Council leaders have revealed concerns for the added pressure on social care services that will result from the introduction of the National Living Wage (NLW)…
Although councils support the new NLW, which is due to be introduced at the end of this week, they do believe it will add more pressure to already suffering services for the elderly and disabled.
The Local Government Association has warned the NLW could risk adding a significant costs to the social care system, with councils already having to close a £5 billion funding gap in social care since 2010.
Councils are reportedly continuing to struggle with major ongoing pressures and the LGA has previously estimated it could cost councils a minimum of £330 million in 20165/17 to cover increased contract costs to home and residential care.
However, the LGA warns the true cost is likely to be much higher and are calling on the Government to – as a starting point – bring the £700 million of new funding earmarked for social are through the Better Care Fund by the end of the decade forward to this year.
Previous analysis by the LGA indicated council tax rises to increase funding for social care will bring in around £372 million in 2016/17, but this could all be swallowed up by costs for the NLW.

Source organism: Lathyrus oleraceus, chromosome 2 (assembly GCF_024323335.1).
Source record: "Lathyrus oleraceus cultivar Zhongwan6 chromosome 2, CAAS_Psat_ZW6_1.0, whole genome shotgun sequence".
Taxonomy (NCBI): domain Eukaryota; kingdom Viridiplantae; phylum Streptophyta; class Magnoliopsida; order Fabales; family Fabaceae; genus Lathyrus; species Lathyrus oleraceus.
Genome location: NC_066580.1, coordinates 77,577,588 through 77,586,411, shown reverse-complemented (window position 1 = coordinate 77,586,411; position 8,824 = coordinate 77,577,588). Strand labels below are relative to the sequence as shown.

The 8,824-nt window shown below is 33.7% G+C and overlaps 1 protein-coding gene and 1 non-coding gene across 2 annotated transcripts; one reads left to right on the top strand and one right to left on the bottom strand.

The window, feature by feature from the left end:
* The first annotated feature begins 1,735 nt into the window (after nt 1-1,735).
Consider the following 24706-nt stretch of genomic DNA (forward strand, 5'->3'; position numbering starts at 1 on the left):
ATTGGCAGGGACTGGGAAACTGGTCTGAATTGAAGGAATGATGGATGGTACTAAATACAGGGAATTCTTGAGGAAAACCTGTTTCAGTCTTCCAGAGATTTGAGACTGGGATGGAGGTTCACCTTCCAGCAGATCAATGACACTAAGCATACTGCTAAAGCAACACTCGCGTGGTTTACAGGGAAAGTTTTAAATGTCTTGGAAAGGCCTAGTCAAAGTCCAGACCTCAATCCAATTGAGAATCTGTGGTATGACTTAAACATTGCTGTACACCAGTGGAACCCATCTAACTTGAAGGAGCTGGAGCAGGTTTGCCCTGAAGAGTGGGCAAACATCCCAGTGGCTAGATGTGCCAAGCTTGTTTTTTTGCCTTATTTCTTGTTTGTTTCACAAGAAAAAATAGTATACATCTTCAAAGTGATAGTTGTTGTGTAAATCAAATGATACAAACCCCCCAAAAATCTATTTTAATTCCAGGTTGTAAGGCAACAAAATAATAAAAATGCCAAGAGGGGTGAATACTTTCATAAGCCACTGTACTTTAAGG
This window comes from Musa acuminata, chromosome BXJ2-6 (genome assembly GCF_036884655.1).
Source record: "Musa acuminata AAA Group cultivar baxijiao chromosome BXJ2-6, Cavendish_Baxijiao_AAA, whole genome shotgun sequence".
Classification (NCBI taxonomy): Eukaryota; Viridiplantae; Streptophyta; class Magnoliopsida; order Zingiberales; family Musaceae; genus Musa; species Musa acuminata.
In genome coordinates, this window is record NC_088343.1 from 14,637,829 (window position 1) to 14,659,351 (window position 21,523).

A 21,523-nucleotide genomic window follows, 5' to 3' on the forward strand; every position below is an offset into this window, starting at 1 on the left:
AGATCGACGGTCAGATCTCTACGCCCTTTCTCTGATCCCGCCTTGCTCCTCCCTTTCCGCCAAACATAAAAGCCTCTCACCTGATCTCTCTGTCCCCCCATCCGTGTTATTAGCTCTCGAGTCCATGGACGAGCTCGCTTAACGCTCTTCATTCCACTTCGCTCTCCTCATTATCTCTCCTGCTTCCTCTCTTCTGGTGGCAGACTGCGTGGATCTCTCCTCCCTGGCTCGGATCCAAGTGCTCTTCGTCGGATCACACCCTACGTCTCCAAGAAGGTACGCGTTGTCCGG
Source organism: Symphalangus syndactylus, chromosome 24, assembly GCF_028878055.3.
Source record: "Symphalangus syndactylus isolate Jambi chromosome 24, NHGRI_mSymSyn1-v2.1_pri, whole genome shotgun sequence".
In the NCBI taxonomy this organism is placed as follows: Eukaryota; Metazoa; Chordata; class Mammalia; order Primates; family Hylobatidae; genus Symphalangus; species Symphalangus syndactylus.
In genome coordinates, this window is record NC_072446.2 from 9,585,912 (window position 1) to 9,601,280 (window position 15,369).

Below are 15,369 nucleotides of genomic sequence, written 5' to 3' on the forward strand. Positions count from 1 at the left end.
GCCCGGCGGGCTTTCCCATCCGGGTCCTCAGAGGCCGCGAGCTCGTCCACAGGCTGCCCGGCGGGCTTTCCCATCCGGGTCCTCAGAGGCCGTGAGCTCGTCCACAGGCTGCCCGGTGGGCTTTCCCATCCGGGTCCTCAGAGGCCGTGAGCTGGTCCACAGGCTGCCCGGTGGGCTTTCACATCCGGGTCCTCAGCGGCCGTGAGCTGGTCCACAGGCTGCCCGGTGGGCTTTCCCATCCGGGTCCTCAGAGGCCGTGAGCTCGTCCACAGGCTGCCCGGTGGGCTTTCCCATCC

Councillor Izzi Seccombe, Community Wellbeing spokeswoman at the LGA said: “Councils fully support proposals to introduce a National Living Wage to help ensure care home staff receive a fair day’s pay for a fair day’s work. However, the costs of implementing it will significantly add to the growing pressure on services caring for elderly and disabled which are already at breaking point.
“There is a real risk that councils will struggle to cover the increased contract costs to care providers as a result of the NLW. A lack of funding is already leading to providers pulling out of the publicly-funded care market and shifting their attention towards people who are able to fully fund their own care.”
As a result of this, the LGA will be organising urgent talks with care providers to tackle growing concerns regarding ongoing social care funding and the introduction of the NLW.